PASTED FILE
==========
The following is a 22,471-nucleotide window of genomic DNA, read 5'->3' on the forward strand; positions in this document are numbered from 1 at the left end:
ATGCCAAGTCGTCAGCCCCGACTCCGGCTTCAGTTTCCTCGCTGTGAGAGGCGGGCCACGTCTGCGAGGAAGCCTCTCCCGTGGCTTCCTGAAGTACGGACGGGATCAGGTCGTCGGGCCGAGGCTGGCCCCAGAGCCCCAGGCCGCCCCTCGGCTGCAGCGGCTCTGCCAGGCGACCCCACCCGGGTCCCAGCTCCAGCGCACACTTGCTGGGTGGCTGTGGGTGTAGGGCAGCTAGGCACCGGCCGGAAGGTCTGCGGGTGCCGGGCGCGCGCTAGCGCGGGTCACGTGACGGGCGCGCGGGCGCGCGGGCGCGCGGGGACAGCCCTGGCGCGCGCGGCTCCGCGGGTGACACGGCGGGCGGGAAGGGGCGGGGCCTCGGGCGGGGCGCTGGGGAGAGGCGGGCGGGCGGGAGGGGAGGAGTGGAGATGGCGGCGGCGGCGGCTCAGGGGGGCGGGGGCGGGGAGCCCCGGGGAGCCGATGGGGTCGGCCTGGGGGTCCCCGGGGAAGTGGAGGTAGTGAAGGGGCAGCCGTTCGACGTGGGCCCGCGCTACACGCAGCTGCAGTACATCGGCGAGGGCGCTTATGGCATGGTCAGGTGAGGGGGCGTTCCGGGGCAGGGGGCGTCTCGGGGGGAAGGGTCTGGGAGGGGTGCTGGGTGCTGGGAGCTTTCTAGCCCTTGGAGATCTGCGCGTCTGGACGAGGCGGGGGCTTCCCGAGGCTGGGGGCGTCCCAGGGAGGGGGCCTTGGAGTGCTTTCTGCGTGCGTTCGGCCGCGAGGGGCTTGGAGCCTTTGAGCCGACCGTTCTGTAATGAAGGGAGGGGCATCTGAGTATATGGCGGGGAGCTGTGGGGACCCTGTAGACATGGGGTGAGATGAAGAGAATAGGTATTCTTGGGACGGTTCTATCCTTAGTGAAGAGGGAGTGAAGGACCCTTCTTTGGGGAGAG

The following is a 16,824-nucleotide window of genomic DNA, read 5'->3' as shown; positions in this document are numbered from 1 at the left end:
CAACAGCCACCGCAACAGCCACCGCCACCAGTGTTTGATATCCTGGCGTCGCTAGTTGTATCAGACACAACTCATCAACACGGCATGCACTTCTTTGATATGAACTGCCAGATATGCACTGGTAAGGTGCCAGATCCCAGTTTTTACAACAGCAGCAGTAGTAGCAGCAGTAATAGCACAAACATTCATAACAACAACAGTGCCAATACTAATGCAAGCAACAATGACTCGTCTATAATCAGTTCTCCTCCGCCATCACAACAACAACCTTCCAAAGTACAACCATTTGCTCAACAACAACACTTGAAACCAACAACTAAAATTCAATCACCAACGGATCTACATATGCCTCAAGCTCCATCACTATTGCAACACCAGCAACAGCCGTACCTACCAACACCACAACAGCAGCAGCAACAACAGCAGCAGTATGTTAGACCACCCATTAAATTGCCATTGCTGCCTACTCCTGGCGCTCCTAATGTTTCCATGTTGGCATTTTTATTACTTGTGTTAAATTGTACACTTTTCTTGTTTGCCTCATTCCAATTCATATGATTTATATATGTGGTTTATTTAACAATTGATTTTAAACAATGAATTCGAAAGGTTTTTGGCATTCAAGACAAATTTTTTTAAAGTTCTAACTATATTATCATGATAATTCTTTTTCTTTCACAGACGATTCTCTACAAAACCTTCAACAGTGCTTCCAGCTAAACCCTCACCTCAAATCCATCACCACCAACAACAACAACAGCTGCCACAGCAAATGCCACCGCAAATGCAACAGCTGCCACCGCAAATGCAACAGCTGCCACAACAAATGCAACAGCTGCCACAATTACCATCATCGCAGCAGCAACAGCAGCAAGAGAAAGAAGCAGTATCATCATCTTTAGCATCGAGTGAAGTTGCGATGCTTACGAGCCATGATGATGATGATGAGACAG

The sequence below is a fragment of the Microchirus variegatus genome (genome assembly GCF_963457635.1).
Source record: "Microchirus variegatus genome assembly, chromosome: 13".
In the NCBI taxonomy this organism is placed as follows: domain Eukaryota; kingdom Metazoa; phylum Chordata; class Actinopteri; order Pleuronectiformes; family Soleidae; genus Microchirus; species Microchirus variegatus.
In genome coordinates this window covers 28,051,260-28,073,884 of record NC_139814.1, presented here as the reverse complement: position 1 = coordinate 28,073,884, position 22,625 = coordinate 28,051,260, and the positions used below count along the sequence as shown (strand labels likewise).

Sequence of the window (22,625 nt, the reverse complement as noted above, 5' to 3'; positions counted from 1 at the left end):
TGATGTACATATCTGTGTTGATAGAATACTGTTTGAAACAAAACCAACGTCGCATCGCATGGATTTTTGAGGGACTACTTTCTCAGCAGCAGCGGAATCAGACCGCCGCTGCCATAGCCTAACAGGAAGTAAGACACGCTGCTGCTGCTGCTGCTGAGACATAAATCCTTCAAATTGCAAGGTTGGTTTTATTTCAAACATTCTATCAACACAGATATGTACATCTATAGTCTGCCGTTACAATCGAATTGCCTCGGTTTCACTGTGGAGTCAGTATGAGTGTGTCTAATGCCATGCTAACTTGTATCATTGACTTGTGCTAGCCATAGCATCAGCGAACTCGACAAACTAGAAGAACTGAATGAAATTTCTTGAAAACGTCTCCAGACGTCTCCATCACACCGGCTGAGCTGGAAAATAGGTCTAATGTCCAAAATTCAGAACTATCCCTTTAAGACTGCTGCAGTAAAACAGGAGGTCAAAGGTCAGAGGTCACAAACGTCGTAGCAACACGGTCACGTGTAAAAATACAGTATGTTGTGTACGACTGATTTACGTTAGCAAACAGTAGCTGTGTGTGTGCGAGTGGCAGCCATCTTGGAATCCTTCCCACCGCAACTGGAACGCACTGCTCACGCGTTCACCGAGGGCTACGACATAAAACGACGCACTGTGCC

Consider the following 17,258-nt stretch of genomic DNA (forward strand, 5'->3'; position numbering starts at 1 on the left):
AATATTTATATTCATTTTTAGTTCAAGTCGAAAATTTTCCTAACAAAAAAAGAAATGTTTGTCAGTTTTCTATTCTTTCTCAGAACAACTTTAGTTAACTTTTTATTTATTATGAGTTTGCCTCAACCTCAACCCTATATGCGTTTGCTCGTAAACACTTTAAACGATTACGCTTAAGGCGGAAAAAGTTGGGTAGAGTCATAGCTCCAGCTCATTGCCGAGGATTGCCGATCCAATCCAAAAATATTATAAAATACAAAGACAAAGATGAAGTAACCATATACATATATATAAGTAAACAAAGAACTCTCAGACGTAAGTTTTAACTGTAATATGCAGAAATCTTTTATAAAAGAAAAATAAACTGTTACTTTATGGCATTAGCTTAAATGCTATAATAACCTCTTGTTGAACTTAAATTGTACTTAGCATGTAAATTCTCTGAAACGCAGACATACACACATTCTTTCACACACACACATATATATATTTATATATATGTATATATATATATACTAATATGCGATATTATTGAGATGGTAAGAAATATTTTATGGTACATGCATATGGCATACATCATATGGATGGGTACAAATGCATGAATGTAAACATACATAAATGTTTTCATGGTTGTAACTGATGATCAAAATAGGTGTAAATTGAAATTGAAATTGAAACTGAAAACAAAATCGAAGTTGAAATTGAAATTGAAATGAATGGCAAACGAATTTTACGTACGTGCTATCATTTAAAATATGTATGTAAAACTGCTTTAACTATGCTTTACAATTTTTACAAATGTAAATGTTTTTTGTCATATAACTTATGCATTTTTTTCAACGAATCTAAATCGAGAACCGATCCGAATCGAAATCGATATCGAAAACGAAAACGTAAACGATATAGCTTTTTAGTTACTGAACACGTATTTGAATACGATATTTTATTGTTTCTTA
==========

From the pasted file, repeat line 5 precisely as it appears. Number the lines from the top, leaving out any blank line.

The sequence below is a fragment of the Microchirus variegatus genome (genome assembly GCF_963457635.1).